Title –A Pirate's Promise

Summary – Jack wants to be a pirate for Halloween, and his dad has the perfect addition to his costume. But there's a story behind the old feathered hat…

Rating – T

Comments – I'm writing Hotch. What a surprise. Not like I've ever done it before…

If you have young children you might recognize the song lyrics. If not they are from a Disney Jr. cartoon called Jake and the Neverland Pirates (in which Jake looks suspiciously like a young Jack Sparrow.) My daughter, who is almost two and was a pirate this year, loves the heck out of this song.

Clothes make a statement. Costumes tell a story.

Mason Cooley

"Scallywags and buccaneers, away!

Sayin' what I got to say

But in a pirate way."


Aaron Hotchner could here his son singing along with the television in the living room from all the way in the kitchen where he was cooking there breakfast. He laughed to himself as flipped the blueberry pancake, proud of himself for not burning four out of the seven he had attempted. Perhaps Jessica was right, he was improving. His pancakes would be even better, perhaps even competition for his brother Sean, if he had more opportunity to practice. Saturday mornings like this one was often the only chance he got to hone his cooking abilities, and to spend with Jack.

"I talk like a pirate

Wherever I go."

"Jack," Aaron called, "Turn the TV down, it's almost time for breakfast."

Jack ran into the kitchen and smiled widely up at his father. "Aye-aye, captain!"

Aaron burst into laughter. "What?"

"I talk like a pirate, Daddy. YAR!"

"Okay," the dad responded, still laughing, then cleared his throat. He turned away from the stove to face Jack and made his best pirate face, meaning a very bad one. "Ye need yer breakfast, little matey. Quiet on deck."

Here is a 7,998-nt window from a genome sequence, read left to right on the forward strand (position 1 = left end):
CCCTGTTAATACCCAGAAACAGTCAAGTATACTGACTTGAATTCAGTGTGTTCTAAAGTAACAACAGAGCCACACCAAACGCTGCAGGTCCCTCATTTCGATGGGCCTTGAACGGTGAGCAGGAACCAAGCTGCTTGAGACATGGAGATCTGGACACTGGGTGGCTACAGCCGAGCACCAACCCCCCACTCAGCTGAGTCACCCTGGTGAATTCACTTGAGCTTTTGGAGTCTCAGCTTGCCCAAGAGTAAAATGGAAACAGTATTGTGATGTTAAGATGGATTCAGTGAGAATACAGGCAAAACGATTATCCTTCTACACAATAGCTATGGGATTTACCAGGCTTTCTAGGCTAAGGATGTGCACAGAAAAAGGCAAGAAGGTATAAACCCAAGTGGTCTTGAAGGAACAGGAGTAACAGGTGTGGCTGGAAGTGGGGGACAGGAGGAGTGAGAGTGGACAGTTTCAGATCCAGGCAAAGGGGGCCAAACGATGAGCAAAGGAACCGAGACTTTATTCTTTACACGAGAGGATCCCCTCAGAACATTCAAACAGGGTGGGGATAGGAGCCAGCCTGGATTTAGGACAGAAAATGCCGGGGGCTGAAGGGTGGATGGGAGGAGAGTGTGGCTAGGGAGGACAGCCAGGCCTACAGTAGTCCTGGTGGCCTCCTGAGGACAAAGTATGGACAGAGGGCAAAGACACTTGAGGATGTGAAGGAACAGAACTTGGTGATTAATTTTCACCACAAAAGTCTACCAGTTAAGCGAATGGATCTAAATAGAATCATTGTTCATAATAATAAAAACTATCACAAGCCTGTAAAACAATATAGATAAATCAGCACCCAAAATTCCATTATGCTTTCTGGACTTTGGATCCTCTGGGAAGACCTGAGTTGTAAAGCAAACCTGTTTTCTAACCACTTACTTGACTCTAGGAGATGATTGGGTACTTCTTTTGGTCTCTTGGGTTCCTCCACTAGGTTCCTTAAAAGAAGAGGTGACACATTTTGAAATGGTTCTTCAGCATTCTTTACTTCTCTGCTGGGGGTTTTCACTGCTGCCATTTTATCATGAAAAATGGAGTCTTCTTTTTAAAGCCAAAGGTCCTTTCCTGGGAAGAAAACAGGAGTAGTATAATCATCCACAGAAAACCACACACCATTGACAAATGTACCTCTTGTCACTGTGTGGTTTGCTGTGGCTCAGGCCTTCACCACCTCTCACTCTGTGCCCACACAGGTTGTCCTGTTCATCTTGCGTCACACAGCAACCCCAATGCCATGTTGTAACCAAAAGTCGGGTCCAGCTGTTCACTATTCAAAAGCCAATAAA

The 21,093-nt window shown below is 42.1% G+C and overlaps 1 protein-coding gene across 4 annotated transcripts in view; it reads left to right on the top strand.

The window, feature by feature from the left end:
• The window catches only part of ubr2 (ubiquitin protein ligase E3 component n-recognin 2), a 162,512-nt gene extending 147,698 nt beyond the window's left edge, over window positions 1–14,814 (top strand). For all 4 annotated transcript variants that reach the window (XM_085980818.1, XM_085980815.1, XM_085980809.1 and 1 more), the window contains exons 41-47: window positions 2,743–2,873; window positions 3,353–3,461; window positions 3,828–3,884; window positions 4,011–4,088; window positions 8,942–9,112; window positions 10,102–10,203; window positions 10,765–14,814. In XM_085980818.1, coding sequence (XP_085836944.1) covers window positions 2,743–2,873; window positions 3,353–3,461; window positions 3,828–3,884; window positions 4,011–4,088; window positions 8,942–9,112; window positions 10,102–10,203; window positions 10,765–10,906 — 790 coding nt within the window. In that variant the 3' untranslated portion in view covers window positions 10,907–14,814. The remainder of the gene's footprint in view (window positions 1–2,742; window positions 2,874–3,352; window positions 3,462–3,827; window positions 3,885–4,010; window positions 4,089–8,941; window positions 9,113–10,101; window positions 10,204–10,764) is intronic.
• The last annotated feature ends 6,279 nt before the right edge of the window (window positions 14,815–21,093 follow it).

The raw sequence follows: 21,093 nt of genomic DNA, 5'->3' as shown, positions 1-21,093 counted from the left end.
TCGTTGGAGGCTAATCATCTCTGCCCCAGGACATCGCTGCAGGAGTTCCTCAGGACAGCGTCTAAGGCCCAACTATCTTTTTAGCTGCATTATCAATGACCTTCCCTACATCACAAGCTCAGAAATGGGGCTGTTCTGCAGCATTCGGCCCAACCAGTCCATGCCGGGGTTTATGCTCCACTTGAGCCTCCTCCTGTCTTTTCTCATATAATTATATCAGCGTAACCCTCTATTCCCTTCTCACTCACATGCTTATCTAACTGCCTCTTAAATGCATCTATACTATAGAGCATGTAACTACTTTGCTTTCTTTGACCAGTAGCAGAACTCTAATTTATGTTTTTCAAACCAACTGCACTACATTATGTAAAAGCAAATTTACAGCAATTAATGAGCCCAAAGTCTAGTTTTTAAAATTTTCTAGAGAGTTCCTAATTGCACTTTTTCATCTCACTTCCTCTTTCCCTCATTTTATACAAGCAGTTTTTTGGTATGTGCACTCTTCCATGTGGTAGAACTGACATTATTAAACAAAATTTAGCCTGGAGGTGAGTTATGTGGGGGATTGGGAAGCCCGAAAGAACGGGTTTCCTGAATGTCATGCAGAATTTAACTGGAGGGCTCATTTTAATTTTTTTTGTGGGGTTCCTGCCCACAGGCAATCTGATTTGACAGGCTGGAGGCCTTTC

Jack's face lit up with a wide smile. "Where did you learn to talk like a pirate, Daddy?"

"Well," he cocked an eyebrow mischievously and knelt down to be eye-level with the six-year-old. "Your daddy used to be a pirate."

The little blonde boy's eyes widened. "Wow, really?"

Aaron smiled and nodded. "Now go turn down the TV,"

"Okay, daddy."

Daddy used to be a pirate. Those words just popped out without Aaron even thinking. He hadn't been a real pirate, but he had played a (horrible) one in high school. By his own spontaneous words, Aaron was reminded that the time was coming soon when he would need to tell Jack how he and Hailey met. Moments afterward he realized something more immediately pressing: that burning smell was coming from the pancakes.

. . . . . . . . . .

"Daddy,' Jack asked as he finished the last bite of pancake, "I think I know what I want to be for Halloween."

"Really? What's that?"

"I want to be a pirate with a sword and a hat and eye patch and everything!"

"You want to be a pirate?"


Aaron laughed. "Okay, we'll go today and get you costume."


Suddenly Aaron had a feeling come over him, one that has never been named. It's the feeling you get when you've put off doing something that had to be done and you realize in one instant that you're approaching a deadline.

. . . . . . . . . .

"Jack, are you ready?" Aaron called from the kitchen down the hall to his son's room. He smiled when he heard a frustrated sigh.